'Portrait: Theory' came out in '81. It was one of an excellent short 'Theory' series published by Lustrum Press. I don't know how many there were altogether, but I have Portrait, Landscape, Darkroom and Darkroom 2.

Bare details from the book:

Philip's memory is correct regarding the details, though I can't find a specific mention in the book of the make of camera. He does say that he did not bracket exposures, and that he didn't do his own printing. He used semi-matte Ilfobrom or, for dark-skinned people, the warmer-toned Portriga Rapid.

He only owned two lenses: an 80 mm and a 150 mm. He considered the 80 to produce too much distortion, and liked having a lot of space between himself and the sitter - so much so that they often couldn't hear his quiet voice.

He learned about lighting by buying a couple of Lowell quartz lights and doing still-lifes. He preferred daylight over flash and tungsten, but was happy to use all three, and found switching between them to be a good thing.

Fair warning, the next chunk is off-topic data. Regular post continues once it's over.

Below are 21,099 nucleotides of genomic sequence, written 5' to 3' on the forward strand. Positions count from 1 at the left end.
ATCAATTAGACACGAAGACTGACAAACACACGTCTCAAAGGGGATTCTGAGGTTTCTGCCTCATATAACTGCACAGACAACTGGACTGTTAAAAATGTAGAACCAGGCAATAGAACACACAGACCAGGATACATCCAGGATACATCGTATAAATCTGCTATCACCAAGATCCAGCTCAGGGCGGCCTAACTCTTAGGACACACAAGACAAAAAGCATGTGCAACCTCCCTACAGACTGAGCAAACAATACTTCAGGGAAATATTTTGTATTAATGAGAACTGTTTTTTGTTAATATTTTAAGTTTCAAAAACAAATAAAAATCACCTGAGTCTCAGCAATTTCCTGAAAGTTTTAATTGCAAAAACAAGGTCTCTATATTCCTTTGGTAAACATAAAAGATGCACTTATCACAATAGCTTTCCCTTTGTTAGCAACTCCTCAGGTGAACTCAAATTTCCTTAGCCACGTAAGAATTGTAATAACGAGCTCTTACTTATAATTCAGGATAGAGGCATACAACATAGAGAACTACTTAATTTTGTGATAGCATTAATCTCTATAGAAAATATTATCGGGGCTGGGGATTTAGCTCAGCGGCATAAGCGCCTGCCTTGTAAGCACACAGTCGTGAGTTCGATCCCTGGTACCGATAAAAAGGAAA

The '79 portrait of William Burroughs in his loft was taken using tungsten lights. RM remarks that using tungsten had taught him to create strong shadows artificially, and that he wouldn't have had such a strong shadow with daylight or tungsten.

The '78 portrait of Patti Smith holding her neck brace was also lit by tungsten, and RM adds that it was shot at f/16 - the aperture he liked to use.

The '80 portrait of Jennifer Jacobsen holding her breasts was printed with a stocking over the enlarger lens.

The '80 portrait of John Ford (painter) in the bath was also tungsten.

The '80 portrait of Claudia Summers was taken with a single strobe bounced off an umberella.

The '80 portrait of Terry Beans was made with two strobes.

Best,
Helen